Israel's delays and objections to the UN panel of investigation into Jenin are looking more and more like an attempt to emasculate the entire exercise. If this is so, then it will only add to the impression that the country has something to hide. What happened in Jenin was bad enough, as our report in the Review section suggests, without Jerusalem playing games with the international community.
One should also question the wisdom of Kofi Annan, the UN Secretary General, in bowing to this pressure, delaying the visit of the panel and, worse, considering changing its personnel to accommodate Sharon's demands for more military members.
Establishing the facts of Jenin, in so far as this is possible, is of crucial importance. The Palestinians feel that a massacre was committed by Israeli soldiers in the refugee camp. The Israelis declare that what happened was no more than heavy fighting in which most of the casualties were Palestinian gunmen. Unless there is objective investigation, Jenin will enter the world of corrosive myth, in a region already overburdened with mythology.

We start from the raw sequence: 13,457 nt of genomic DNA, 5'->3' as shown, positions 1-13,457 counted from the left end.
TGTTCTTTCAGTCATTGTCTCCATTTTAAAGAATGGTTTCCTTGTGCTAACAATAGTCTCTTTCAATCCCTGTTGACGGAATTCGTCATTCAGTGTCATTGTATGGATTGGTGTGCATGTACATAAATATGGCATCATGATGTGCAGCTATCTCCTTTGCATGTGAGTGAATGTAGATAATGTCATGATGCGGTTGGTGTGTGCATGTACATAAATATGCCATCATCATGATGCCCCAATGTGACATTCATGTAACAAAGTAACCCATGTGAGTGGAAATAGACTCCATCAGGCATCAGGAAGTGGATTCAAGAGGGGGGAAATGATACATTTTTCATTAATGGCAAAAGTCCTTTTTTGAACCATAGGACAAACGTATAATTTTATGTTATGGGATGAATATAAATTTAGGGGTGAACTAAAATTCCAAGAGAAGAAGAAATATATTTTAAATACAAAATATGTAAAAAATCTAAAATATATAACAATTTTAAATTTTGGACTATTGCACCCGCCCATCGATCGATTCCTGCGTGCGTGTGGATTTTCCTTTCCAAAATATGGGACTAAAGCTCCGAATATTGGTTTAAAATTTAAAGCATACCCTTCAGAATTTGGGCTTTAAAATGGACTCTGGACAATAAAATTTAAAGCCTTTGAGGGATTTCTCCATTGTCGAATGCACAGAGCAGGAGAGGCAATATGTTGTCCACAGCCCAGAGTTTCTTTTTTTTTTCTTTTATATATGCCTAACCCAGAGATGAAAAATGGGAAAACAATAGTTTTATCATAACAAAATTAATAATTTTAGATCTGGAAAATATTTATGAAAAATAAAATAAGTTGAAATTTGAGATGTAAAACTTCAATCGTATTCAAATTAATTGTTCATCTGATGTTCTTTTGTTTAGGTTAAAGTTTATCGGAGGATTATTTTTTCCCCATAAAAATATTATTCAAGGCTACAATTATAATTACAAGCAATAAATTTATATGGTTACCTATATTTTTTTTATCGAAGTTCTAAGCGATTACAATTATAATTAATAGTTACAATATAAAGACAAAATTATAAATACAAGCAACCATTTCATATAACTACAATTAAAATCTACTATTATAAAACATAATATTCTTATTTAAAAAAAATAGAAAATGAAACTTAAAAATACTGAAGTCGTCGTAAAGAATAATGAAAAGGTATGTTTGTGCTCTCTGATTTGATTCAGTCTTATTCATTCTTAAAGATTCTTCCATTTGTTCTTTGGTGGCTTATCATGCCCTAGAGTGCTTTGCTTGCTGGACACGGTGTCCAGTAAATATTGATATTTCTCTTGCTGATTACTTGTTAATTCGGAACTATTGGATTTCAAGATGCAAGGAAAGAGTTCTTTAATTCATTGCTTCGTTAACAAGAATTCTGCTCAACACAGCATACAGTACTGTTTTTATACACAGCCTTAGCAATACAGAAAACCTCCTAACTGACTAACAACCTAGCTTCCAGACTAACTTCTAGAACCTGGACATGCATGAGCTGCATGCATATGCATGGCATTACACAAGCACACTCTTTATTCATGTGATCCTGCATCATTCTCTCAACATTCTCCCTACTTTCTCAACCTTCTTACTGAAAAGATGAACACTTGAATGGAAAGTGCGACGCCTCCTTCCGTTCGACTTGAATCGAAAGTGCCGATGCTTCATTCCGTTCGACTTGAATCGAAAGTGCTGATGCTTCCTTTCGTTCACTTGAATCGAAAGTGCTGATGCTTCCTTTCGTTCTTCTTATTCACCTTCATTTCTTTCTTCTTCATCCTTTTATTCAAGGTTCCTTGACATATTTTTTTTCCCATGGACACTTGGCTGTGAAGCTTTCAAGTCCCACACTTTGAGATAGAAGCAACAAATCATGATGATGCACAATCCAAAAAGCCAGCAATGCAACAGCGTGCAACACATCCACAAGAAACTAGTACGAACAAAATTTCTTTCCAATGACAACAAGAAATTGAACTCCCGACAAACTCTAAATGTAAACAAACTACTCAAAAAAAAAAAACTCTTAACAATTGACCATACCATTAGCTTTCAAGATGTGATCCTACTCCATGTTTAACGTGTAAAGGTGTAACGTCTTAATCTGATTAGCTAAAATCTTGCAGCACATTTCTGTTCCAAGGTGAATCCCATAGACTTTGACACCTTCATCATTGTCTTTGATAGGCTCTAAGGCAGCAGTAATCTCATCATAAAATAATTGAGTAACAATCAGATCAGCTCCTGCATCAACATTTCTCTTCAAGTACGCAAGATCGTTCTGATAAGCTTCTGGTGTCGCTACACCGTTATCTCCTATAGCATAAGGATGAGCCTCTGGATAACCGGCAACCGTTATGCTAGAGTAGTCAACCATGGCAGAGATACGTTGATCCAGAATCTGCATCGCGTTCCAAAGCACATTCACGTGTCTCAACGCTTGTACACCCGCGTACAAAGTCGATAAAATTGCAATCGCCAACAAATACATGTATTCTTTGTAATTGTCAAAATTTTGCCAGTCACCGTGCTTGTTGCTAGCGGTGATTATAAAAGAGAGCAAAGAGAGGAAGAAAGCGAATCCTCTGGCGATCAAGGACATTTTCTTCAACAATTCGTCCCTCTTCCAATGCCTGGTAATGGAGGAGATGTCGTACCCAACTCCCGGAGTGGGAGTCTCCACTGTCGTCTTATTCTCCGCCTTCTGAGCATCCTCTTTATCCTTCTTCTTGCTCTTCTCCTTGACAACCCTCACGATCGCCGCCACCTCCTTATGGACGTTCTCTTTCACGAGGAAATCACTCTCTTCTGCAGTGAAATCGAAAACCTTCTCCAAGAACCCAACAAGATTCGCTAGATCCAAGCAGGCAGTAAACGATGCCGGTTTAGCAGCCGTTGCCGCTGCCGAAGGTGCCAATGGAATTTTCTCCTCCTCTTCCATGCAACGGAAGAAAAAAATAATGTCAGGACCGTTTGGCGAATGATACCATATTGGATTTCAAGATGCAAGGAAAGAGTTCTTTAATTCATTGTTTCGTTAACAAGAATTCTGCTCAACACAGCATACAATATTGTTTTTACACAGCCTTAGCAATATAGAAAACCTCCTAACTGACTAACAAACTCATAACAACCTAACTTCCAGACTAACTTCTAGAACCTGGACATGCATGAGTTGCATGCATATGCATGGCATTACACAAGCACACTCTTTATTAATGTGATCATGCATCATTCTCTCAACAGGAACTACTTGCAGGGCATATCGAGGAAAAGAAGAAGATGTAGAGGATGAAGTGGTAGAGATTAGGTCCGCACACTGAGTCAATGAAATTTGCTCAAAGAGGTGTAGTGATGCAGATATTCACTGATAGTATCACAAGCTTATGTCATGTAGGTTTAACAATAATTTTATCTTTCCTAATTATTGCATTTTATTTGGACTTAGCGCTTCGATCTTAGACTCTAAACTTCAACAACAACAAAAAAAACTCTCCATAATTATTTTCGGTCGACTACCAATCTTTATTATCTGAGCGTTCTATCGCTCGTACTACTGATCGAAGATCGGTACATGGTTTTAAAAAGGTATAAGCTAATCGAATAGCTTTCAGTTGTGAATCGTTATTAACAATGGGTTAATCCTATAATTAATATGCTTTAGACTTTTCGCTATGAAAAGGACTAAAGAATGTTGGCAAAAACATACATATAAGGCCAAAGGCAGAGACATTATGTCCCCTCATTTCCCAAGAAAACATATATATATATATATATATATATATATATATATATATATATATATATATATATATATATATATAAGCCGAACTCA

Nor are Israeli objections to the make-up of the panel of any substance. Of course, an inquiry such as this needs to take into account the views of military men who understand the fine line between heavy-handed counter-insurgency and indiscriminate firing at civilians. But to suggest that figures such as Sadako Ogata, the former UN High Commissioner for Refugees, and Cornelio Sommaruga, of the Red Cross, are too sympathetic to the plight of civilians underlines the weakness of the Israeli case.
On Tuesday night, both London and Washington were united in their insistence that Israel had no right to interfere with the timing and make-up of the panel. Kofi Annan must not retreat from that view. The truth of Jenin must not only be uncovered, it must be seen to be uncovered. Anything less will serve only to poison the waters for generations to come.Reuse content